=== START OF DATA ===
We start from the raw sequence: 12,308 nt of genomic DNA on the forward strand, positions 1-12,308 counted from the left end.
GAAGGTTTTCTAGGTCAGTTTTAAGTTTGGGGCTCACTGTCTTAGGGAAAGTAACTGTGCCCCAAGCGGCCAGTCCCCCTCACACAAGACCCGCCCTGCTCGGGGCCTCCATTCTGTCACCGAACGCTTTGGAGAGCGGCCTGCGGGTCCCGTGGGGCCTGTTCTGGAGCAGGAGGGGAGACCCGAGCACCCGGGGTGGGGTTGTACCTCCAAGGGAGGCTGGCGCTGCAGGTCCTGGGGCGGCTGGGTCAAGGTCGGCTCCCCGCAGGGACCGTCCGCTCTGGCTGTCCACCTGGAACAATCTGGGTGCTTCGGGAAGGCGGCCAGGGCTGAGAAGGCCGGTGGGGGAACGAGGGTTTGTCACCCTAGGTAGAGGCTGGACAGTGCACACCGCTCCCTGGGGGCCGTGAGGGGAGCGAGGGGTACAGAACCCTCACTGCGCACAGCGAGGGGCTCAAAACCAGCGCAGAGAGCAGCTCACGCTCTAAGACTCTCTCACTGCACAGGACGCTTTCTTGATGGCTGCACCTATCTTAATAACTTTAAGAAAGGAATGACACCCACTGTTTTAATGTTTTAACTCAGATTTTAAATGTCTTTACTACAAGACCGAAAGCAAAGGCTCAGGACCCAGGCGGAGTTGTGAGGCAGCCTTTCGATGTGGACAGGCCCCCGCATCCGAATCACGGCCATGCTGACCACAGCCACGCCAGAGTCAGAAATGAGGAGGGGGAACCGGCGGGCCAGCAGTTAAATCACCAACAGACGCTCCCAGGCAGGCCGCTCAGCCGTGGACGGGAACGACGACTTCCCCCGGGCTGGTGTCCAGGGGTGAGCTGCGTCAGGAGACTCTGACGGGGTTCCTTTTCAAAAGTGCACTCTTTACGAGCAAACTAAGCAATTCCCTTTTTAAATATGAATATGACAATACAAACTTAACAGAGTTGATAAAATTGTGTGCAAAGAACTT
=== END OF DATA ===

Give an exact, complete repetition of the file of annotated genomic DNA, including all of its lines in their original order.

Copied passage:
We start from the raw sequence: 12,308 nt of genomic DNA on the forward strand, positions 1-12,308 counted from the left end.
GAAGGTTTTCTAGGTCAGTTTTAAGTTTGGGGCTCACTGTCTTAGGGAAAGTAACTGTGCCCCAAGCGGCCAGTCCCCCTCACACAAGACCCGCCCTGCTCGGGGCCTCCATTCTGTCACCGAACGCTTTGGAGAGCGGCCTGCGGGTCCCGTGGGGCCTGTTCTGGAGCAGGAGGGGAGACCCGAGCACCCGGGGTGGGGTTGTACCTCCAAGGGAGGCTGGCGCTGCAGGTCCTGGGGCGGCTGGGTCAAGGTCGGCTCCCCGCAGGGACCGTCCGCTCTGGCTGTCCACCTGGAACAATCTGGGTGCTTCGGGAAGGCGGCCAGGGCTGAGAAGGCCGGTGGGGGAACGAGGGTTTGTCACCCTAGGTAGAGGCTGGACAGTGCACACCGCTCCCTGGGGGCCGTGAGGGGAGCGAGGGGTACAGAACCCTCACTGCGCACAGCGAGGGGCTCAAAACCAGCGCAGAGAGCAGCTCACGCTCTAAGACTCTCTCACTGCACAGGACGCTTTCTTGATGGCTGCACCTATCTTAATAACTTTAAGAAAGGAATGACACCCACTGTTTTAATGTTTTAACTCAGATTTTAAATGTCTTTACTACAAGACCGAAAGCAAAGGCTCAGGACCCAGGCGGAGTTGTGAGGCAGCCTTTCGATGTGGACAGGCCCCCGCATCCGAATCACGGCCATGCTGACCACAGCCACGCCAGAGTCAGAAATGAGGAGGGGGAACCGGCGGGCCAGCAGTTAAATCACCAACAGACGCTCCCAGGCAGGCCGCTCAGCCGTGGACGGGAACGACGACTTCCCCCGGGCTGGTGTCCAGGGGTGAGCTGCGTCAGGAGACTCTGACGGGGTTCCTTTTCAAAAGTGCACTCTTTACGAGCAAACTAAGCAATTCCCTTTTTAAATATGAATATGACAATACAAACTTAACAGAGTTGATAAAATTGTGTGCAAAGAACTT